“Speaking of how much exercise you’ve done that morning, Mercedes will be hassling you about that, too, even when you’re not in the car.”
“This is why we need a lot of computer power, to use all this data, and we need artificial intelligence to react.”
Speaking of how much exercise you’ve done that morning, Mercedes will be hassling you about that, too, even when you’re not in the car, via an app that will provide fitness tips and tutorials.
It’s all part of a holistic, cloud-based ecosystem, designed to form a bond between you and your car, and the Mercedes brand.
“My mission for a Mercedes driver is to provide them with experiences and believe me when I say we are nowhere near the end, yet, of what we can do in terms of massage features,” Dr Renner enthuses.
“I don’t consider a human being like a clock wheel that has be lubricated to make it rotate even faster, I want to take a more holistic approach, I want our cars to provide an experience you can really feel, immediately.”
On the CASE
The whole Fit and Healthy approach is part of Benz’s forward-looking CASE plan, which stands for Connected drive, Autonomous drive, Shared mobility and Electric drive (being happy at the wheel comes under Connected, apparently).
Look closely at those terms and you can see just how far the company is looking into the future, with its goals of autonomous cars, powered by electricity and largely used in a car-sharing fashion.
What Mercedes knows, of course, is that once all cars become autonomous, the way they drive will no longer be their USP (Unique Selling Proposition), it will be much more about the way they make you feel, which is what Fit and Healthy is really all about.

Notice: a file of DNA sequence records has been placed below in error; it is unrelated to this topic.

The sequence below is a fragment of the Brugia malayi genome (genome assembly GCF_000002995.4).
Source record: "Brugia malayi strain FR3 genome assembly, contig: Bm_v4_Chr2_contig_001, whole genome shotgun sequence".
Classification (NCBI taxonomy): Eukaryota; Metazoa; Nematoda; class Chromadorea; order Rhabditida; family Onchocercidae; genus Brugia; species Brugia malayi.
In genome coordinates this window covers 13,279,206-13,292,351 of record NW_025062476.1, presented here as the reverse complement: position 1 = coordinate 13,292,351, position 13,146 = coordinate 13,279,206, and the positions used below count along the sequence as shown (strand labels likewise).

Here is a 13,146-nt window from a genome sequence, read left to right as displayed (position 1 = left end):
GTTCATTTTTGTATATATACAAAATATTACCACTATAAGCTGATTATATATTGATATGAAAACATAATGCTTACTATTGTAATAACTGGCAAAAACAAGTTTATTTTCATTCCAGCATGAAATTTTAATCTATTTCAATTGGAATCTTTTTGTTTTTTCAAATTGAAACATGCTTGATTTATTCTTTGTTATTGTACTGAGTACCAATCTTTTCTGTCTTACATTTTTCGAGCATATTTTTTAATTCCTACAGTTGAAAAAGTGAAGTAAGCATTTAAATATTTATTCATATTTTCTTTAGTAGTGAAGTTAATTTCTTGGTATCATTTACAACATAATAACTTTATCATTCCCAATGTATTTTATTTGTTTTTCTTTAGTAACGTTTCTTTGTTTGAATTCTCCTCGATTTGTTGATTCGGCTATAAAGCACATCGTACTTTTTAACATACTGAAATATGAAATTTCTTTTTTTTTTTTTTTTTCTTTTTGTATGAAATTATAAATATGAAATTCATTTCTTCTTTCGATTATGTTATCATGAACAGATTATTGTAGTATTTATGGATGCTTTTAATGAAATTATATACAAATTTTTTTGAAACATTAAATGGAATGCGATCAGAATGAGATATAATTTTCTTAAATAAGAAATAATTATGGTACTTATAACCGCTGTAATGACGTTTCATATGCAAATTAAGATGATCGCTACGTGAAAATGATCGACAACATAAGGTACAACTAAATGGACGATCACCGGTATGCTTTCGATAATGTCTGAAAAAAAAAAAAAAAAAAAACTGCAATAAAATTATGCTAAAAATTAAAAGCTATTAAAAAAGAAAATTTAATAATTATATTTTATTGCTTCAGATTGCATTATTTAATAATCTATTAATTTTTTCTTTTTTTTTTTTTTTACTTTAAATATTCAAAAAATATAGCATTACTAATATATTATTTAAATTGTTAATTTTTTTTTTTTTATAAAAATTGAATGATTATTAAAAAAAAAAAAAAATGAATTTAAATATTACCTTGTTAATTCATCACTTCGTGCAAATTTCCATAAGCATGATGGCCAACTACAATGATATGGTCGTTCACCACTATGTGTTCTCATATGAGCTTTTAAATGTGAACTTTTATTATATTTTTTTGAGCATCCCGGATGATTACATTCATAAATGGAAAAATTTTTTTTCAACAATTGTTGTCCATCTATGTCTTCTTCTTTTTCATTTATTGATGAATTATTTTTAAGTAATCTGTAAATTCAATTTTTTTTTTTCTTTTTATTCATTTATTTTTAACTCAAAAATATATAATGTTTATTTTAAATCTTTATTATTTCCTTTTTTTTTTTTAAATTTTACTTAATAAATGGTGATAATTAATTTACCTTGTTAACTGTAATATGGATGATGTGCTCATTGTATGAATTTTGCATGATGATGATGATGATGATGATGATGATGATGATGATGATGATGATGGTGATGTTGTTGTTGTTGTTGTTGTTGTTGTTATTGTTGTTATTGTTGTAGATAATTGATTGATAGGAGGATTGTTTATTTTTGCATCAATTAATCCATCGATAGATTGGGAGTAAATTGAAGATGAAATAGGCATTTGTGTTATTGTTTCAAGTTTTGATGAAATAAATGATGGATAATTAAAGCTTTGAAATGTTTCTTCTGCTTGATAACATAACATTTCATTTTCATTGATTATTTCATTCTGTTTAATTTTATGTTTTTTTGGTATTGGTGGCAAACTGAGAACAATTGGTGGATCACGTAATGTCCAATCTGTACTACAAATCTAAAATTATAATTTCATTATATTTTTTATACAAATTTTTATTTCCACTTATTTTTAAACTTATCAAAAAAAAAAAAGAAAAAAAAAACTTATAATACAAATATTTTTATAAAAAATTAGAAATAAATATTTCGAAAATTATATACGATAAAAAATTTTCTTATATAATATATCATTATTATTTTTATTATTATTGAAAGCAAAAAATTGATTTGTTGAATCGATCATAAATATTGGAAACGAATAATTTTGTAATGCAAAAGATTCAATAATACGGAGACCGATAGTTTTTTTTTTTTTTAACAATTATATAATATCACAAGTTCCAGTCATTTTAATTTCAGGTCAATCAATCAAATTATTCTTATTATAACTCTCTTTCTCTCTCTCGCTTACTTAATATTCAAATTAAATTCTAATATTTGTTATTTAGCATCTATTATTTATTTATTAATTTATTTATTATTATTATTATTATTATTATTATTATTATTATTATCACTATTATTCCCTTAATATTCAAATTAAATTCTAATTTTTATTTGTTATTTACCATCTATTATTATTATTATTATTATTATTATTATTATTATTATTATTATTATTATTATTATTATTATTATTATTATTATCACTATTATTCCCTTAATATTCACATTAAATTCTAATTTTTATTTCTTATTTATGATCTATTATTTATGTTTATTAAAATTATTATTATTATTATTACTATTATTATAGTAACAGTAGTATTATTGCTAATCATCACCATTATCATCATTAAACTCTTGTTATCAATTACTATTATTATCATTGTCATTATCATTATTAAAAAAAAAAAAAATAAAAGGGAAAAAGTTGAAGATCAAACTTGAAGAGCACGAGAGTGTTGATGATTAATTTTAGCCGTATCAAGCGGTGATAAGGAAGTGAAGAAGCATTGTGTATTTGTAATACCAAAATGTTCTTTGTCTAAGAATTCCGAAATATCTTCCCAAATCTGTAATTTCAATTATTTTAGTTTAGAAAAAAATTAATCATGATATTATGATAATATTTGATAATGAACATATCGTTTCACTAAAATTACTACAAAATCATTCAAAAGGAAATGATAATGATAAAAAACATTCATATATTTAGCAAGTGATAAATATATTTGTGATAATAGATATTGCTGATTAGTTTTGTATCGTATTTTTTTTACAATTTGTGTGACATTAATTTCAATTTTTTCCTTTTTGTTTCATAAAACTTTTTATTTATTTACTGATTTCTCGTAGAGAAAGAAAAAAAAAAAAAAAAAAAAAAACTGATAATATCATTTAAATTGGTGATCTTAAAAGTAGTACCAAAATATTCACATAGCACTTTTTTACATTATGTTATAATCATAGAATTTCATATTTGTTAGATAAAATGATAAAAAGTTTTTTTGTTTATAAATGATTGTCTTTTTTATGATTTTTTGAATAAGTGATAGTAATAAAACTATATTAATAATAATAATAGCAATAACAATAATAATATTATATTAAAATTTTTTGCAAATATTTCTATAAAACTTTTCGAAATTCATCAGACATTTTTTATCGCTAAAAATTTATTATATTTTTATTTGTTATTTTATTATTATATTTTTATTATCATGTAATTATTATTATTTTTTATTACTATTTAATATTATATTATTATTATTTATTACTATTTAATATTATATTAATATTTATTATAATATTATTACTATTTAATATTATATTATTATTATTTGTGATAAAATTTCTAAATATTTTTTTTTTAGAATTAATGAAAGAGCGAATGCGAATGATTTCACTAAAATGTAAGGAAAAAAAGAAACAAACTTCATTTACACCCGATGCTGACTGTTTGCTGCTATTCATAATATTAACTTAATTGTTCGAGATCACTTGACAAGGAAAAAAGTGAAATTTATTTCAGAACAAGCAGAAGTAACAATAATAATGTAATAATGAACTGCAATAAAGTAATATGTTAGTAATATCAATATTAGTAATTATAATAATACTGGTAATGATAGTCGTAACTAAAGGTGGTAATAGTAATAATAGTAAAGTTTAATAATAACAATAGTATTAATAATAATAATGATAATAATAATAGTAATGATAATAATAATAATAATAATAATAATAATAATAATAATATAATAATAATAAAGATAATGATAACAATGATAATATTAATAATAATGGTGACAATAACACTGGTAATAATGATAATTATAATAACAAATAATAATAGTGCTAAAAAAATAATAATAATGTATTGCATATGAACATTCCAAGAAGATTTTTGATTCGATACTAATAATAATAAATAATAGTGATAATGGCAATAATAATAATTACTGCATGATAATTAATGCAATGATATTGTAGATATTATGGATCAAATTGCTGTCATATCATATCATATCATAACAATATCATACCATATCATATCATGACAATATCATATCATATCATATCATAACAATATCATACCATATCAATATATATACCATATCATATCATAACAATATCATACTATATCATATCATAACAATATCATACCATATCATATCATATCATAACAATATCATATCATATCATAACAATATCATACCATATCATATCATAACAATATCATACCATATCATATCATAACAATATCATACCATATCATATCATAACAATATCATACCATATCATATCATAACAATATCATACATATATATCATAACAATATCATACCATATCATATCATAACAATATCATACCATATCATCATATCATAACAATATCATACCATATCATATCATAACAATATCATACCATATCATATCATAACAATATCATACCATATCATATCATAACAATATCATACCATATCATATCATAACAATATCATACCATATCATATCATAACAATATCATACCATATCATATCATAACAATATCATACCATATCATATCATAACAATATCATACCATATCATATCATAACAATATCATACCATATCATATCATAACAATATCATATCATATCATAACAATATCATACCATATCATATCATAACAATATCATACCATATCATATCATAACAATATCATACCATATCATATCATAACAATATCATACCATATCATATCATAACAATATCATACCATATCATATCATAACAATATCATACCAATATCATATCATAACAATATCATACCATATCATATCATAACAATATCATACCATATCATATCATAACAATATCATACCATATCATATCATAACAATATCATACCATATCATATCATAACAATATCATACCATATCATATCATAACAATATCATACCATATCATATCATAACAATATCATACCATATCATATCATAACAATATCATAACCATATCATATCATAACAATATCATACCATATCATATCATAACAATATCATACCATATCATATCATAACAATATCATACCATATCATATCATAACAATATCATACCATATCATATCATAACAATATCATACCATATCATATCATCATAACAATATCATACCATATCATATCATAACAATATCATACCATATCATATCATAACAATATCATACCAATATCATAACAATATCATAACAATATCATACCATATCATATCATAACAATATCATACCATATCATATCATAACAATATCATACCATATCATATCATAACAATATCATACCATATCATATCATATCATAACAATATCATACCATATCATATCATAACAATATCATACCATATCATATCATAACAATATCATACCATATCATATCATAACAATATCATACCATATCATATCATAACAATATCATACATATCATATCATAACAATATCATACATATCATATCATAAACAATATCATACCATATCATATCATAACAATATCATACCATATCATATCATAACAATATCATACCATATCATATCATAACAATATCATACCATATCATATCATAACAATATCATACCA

“Once all cars go autonomous, then the interior, the comfort, becomes more important,” Dr Renner says.
“We want to provide quality time in the car, the things we can offer to passengers are getting wider and wider and this will be the differentiating factor.
“It’s what our brand is all about, combining emotion and intelligence; the rational part of what we do deals with driving safely, but we’re going to be about emotion too, about body and mind and wellbeing and regeneration.
“It’s that feeling that the car cares about you, that’s what we’re working towards.”
Sitting is the new smoking
Dr Renner says while the war on smoking has largely been won – ashtrays are no longer standard in cars after all – the next big health battle will be against people’s increasingly dormant lifestyles.
“Sitting is the new smoking, that’s what health experts are saying, and what they’re trying to combat,” he explains.
“Driving is the ultimate sitting activity, but Dr Renner’s team is working on ‘keeping your blood flow and muscle tension optimised’.”